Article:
BOSTON ( Associated Press) — A popular GPS car tracker made in China and used by individuals, government agencies and businesses in 169 countries has serious software vulnerabilities, potentially threatening life and limb, national security and supply chains, according to the US Cyber security researchers warn.
A report by Boston-based cybersecurity firm BitSight says the flaw could allow attackers to remotely hijack vehicles equipped with such devices, where they can cut off their fuel tank supply and control while on the move. can.
The researchers recommend that users disable the MV720 tracker immediately until a fix becomes available. The report, released on Tuesday with a warning from the US Cyber Security and Infrastructure Security Agency (CISA), listed five vulnerabilities.
BitSight said it has tried unsuccessfully for months to involve the manufacturer — Shenzhen-based Microdus — in discussions about the vulnerabilities. He said that he has been trying since September last year and CISA joined at the end of April. The Associated Press called and emailed the company, but did not receive a response. The person who answered the phone number listed on your website was unable to answer in English.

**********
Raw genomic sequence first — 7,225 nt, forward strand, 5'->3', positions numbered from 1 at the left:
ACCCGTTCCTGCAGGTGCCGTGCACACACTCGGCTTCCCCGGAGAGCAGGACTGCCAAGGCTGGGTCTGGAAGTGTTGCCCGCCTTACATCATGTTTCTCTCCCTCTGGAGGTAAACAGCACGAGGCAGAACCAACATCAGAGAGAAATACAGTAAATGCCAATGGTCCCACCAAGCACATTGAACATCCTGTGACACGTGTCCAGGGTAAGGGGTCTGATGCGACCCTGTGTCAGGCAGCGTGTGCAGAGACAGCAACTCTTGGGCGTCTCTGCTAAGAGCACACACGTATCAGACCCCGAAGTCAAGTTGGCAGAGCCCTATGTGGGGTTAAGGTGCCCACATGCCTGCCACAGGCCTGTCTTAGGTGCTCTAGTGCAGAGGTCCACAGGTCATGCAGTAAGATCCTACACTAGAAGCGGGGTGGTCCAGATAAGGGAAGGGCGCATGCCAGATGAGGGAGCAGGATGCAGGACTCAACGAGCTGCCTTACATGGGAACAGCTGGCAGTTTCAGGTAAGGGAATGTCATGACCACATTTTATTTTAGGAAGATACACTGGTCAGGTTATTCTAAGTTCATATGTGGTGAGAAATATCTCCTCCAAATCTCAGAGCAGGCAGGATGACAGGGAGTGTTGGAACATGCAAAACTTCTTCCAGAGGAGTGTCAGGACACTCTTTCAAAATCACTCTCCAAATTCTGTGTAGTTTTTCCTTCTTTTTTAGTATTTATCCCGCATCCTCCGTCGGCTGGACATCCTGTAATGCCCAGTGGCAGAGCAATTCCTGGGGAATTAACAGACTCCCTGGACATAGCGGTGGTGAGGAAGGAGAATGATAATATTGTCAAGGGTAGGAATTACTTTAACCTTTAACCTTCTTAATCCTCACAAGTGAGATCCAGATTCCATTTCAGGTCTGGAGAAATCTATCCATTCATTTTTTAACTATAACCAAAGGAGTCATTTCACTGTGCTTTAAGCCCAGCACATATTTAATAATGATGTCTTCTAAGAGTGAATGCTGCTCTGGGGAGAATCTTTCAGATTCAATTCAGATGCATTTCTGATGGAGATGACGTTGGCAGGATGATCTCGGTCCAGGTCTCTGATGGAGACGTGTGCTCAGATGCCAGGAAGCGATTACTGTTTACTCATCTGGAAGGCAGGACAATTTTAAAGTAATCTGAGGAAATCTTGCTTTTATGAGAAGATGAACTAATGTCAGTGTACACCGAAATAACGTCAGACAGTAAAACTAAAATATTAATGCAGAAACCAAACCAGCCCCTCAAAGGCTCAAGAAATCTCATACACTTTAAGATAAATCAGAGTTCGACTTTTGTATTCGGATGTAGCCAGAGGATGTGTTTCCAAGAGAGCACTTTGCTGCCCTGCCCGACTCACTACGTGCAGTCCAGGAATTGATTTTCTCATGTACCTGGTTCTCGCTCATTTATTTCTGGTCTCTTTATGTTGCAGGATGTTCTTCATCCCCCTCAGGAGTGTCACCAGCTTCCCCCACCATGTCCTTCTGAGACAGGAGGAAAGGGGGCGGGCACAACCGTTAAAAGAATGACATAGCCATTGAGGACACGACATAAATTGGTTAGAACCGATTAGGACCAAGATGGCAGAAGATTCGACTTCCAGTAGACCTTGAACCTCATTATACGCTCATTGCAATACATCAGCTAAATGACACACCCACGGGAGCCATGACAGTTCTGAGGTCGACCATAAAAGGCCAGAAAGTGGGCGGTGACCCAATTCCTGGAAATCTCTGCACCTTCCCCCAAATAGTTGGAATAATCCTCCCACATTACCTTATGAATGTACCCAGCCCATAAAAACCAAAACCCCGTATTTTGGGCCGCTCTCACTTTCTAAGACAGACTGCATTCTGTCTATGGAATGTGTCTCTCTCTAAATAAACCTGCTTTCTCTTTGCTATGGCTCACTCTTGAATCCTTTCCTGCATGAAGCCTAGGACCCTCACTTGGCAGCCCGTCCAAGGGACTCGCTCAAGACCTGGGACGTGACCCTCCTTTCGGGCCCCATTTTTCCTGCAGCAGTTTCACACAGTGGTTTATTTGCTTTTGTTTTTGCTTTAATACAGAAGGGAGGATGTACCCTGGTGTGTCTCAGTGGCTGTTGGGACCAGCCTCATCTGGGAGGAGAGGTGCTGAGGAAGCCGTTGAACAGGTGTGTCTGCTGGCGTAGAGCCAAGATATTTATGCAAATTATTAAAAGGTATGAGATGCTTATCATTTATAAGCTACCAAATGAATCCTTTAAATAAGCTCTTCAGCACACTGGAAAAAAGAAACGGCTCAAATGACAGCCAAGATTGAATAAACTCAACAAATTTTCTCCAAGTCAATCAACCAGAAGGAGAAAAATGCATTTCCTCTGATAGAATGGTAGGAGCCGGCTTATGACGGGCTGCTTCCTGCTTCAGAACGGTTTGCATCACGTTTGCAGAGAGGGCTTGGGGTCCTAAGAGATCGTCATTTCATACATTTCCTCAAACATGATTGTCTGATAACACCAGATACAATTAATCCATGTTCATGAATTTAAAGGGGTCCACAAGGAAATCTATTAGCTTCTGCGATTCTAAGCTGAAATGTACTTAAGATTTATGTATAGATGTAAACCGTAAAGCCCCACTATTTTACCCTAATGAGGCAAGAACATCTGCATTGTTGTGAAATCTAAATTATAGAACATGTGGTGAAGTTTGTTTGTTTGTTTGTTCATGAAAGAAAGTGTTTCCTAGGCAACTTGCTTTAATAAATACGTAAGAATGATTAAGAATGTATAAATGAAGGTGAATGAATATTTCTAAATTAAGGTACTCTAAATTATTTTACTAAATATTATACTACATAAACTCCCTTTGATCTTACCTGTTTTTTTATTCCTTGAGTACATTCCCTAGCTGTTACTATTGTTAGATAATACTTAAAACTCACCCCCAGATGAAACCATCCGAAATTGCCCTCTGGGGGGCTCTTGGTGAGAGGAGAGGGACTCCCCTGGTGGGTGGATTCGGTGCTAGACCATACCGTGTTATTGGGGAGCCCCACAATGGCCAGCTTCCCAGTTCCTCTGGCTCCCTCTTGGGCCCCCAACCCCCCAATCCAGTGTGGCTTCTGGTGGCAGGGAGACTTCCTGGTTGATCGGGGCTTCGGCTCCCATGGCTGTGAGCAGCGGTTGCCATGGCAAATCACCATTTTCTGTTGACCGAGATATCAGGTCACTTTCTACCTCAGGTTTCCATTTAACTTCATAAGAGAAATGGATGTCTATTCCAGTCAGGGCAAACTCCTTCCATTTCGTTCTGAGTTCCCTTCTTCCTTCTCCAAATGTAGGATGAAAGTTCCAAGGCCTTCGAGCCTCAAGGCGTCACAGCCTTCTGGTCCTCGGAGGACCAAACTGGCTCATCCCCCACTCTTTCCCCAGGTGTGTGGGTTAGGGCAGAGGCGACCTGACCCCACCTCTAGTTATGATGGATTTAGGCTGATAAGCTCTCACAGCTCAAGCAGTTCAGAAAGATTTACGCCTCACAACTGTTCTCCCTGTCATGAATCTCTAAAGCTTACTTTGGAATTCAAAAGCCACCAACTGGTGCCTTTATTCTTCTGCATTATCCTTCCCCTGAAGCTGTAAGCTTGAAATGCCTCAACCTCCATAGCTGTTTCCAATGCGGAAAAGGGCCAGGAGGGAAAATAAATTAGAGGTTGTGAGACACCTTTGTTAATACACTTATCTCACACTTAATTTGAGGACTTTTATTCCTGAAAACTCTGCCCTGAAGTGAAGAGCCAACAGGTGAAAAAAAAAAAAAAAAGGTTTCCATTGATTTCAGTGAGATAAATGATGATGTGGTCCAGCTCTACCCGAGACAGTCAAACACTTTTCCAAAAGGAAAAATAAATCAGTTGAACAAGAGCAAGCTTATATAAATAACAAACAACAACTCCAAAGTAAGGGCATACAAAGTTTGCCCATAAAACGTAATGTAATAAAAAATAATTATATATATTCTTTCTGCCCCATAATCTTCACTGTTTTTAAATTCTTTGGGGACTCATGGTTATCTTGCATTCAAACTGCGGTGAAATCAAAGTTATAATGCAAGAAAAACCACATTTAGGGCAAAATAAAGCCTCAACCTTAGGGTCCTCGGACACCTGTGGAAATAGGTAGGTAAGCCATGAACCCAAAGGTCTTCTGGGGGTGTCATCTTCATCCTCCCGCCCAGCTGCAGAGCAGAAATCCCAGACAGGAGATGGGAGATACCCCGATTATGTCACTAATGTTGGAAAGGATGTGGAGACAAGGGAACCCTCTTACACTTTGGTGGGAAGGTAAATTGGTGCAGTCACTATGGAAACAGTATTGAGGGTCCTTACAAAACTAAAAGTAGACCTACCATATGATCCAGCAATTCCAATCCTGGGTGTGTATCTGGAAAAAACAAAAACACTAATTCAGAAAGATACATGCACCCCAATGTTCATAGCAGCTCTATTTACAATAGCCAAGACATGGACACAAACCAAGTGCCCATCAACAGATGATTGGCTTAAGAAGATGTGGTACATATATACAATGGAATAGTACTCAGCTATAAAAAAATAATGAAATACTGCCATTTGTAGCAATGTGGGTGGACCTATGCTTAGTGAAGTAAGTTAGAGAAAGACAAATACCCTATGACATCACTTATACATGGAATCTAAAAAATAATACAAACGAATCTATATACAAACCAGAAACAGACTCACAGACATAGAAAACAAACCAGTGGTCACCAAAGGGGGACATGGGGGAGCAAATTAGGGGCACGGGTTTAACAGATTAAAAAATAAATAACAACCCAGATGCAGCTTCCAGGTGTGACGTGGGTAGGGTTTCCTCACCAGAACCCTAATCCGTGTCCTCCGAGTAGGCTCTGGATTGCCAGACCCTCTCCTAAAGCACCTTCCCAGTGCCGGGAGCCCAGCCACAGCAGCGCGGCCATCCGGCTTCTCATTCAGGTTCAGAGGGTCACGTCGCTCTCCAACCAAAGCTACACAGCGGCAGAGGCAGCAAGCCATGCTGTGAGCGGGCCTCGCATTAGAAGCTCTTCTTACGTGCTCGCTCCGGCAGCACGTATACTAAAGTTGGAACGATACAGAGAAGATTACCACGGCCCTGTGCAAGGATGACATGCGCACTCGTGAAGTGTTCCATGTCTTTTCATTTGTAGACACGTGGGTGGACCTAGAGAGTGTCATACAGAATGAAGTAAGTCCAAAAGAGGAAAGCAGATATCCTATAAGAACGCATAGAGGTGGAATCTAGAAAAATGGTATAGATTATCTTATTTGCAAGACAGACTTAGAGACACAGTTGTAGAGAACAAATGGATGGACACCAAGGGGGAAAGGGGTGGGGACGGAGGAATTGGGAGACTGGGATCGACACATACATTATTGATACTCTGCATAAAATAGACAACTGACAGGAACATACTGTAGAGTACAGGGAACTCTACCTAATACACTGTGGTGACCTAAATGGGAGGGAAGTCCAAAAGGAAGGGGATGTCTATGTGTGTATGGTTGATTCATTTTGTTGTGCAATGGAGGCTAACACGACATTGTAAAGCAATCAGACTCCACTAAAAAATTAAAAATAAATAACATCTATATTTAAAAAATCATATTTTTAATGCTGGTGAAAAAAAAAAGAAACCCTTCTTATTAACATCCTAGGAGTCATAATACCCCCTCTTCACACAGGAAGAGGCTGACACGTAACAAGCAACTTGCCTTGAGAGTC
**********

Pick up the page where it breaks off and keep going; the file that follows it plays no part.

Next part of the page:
In a statement, CISA says it is not aware of “any active exploitation” of the vulnerabilities.
GPS trackers are used around the world to monitor fleets of vehicles, from trucks to school buses to military vehicles, even to protect against theft. In addition to collecting data on vehicle location, they can also monitor other metrics, such as driver behavior and fuel usage. Via remote access, many are wired in ways that can turn off a vehicle’s fuel or alarm, lock or unlock its doors, and more.
Using the MV720, which Bitsight says costs less than $25 per unit, a malicious user can remotely cut off a moving vehicle’s fuel supply, capturing the vehicle’s real-time location for espionage purposes. Can learn, or intercept and manipulate space or others. For operations to sabotage the data, warned Pedro Umbellino, BitSight’s lead researcher on the project.